You’ve probably heard a lot about big colleges and universities, or maybe you’ve seen their football teams play during competitions such as the Rose Bowl. These schools are well known throughout the country and the world as mega-universities. While these schools have excellent programs and are extremely popular, when you begin the college search and application process, don’t overlook the smaller colleges and universities that might be able to meet your needs just as well—or even better—than their larger counterparts.
It’s Not All about Sports
While being part of a throng of enthusiastic, face-painted fans has its benefits and appeal, remember that student involvement and school pride aren’t limited to sprawling Big Ten campuses. Many smaller schools offer not only boundless opportunities to get involved, but also the safety, individualized attention, and cost savings that many students need in order to succeed within their chosen field.
Other Advantages of Small Schools
- Small class sizes. Often at large universities, especially in your first year as a freshman, classes in lecture halls are common. Sometimes 200–300 students can be in a class at one time. At smaller schools, this is not as common as class size is much smaller, allowing for more student-professor interaction. You will be more than “just a number” at a smaller school—you’ll have plenty of opportunities to get to know both your instructors and your classmates.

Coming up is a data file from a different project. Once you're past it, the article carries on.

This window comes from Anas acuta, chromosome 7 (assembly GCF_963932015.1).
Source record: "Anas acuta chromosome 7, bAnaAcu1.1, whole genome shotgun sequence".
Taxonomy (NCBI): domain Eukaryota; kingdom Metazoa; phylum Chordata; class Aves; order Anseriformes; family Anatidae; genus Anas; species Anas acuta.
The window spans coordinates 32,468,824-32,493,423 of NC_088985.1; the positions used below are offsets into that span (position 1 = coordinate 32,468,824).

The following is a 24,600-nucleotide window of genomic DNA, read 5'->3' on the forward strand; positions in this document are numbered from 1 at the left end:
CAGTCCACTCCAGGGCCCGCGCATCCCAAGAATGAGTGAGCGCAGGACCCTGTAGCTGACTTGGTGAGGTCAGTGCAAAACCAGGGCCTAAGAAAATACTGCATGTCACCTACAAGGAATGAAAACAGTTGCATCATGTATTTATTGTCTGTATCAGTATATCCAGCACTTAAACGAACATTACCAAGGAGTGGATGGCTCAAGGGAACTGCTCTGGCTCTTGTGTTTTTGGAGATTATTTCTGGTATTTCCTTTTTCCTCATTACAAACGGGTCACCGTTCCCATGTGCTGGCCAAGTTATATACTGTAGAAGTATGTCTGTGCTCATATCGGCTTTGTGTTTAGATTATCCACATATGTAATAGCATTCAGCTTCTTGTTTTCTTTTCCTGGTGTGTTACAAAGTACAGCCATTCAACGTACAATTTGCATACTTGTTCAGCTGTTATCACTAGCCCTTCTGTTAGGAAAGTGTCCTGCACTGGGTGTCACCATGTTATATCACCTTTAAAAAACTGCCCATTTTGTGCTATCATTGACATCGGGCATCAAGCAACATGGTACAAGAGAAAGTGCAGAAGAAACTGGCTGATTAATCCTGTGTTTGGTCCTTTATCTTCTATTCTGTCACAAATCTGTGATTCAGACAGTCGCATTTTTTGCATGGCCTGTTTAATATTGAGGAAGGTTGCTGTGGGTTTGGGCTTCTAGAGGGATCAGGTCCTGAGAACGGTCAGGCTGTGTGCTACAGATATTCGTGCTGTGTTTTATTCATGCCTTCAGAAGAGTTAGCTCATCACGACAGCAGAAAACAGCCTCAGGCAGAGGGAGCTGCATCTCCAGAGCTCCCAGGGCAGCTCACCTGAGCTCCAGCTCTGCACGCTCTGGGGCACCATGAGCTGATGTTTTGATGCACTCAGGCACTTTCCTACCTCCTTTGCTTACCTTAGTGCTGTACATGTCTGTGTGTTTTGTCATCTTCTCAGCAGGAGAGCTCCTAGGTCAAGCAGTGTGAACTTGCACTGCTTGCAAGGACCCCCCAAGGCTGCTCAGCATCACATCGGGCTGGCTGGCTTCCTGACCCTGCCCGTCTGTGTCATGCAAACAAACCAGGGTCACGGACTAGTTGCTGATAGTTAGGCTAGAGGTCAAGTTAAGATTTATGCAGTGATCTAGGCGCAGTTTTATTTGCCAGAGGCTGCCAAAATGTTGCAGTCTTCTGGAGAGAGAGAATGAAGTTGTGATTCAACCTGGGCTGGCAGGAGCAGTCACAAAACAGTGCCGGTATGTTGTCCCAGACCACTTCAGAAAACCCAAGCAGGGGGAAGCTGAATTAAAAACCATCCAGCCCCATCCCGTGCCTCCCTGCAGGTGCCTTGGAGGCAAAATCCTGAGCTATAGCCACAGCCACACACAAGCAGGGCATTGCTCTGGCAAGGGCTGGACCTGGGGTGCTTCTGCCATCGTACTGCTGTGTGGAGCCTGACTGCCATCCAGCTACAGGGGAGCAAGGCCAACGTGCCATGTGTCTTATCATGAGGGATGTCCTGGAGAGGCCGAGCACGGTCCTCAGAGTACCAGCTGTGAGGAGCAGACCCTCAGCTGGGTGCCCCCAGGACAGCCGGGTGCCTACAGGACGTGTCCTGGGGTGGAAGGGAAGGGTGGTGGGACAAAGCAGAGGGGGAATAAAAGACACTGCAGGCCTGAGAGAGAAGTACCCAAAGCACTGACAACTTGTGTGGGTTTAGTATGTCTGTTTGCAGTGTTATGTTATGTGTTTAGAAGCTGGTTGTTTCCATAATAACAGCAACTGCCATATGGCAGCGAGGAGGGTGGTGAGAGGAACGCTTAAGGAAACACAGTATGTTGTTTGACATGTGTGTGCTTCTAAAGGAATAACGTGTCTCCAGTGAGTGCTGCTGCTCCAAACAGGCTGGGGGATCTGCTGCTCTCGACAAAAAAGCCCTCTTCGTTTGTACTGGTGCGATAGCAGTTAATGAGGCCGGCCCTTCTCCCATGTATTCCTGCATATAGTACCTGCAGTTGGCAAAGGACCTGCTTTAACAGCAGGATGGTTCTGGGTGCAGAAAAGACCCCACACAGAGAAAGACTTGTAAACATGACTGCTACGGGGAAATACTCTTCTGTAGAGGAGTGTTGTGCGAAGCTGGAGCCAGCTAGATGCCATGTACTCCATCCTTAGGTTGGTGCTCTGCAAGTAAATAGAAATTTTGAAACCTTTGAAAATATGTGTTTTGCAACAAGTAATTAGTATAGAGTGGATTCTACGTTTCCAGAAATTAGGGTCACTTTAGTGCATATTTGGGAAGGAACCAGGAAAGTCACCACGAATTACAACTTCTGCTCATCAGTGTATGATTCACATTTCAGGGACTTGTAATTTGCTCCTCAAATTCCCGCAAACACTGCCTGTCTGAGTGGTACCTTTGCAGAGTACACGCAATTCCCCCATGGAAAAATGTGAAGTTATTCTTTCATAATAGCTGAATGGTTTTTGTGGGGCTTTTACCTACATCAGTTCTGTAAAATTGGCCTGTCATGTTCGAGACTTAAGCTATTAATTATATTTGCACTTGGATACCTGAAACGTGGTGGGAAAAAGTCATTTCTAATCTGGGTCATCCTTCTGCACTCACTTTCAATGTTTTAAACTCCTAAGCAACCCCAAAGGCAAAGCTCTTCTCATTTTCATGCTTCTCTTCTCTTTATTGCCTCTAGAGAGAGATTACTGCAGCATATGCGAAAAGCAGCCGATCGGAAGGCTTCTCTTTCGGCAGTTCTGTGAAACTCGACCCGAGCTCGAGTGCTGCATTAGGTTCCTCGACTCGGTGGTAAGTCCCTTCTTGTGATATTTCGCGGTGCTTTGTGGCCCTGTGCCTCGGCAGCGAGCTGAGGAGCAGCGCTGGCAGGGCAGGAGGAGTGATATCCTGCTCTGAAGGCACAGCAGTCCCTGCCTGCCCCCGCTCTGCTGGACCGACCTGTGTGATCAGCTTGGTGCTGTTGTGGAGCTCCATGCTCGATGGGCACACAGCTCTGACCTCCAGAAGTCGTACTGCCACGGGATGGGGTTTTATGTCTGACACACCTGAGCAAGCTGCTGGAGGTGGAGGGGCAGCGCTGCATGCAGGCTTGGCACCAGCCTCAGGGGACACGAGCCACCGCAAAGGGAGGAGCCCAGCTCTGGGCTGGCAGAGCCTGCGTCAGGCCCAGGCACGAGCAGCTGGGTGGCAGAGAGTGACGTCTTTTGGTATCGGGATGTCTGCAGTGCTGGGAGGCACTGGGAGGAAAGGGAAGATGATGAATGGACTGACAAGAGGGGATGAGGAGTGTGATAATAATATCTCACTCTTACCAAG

- Individually-designed majors. Because small colleges don’t often have the vast array of majors to choose from, small colleges—such as Goshen College and Oberlin College—often allow their students to create their own major. Bear in mind that there will still be general prerequisites you will have to complete, but you will be able to work with your advisor in choosing additional classes that interest you.
- Strong sense of community While small schools don’t always have massive athletic programs or huge social events, there are still opportunities available. Unique extracurricular activities abound for students with interests as diverse as politics, art, outdoor recreation, music, and academic competition. If you do well in small group environments, this is a major plus for you.
- Professors, not graduate students, teach classes. As a student, you will want to be taught by the best and brightest your university has to offer. At a small college it’s very common for PhD-holding professors to lead classes—an advantage that’s even sweeter when coupled with the fact that small-institution professors often know students’ names and personalities.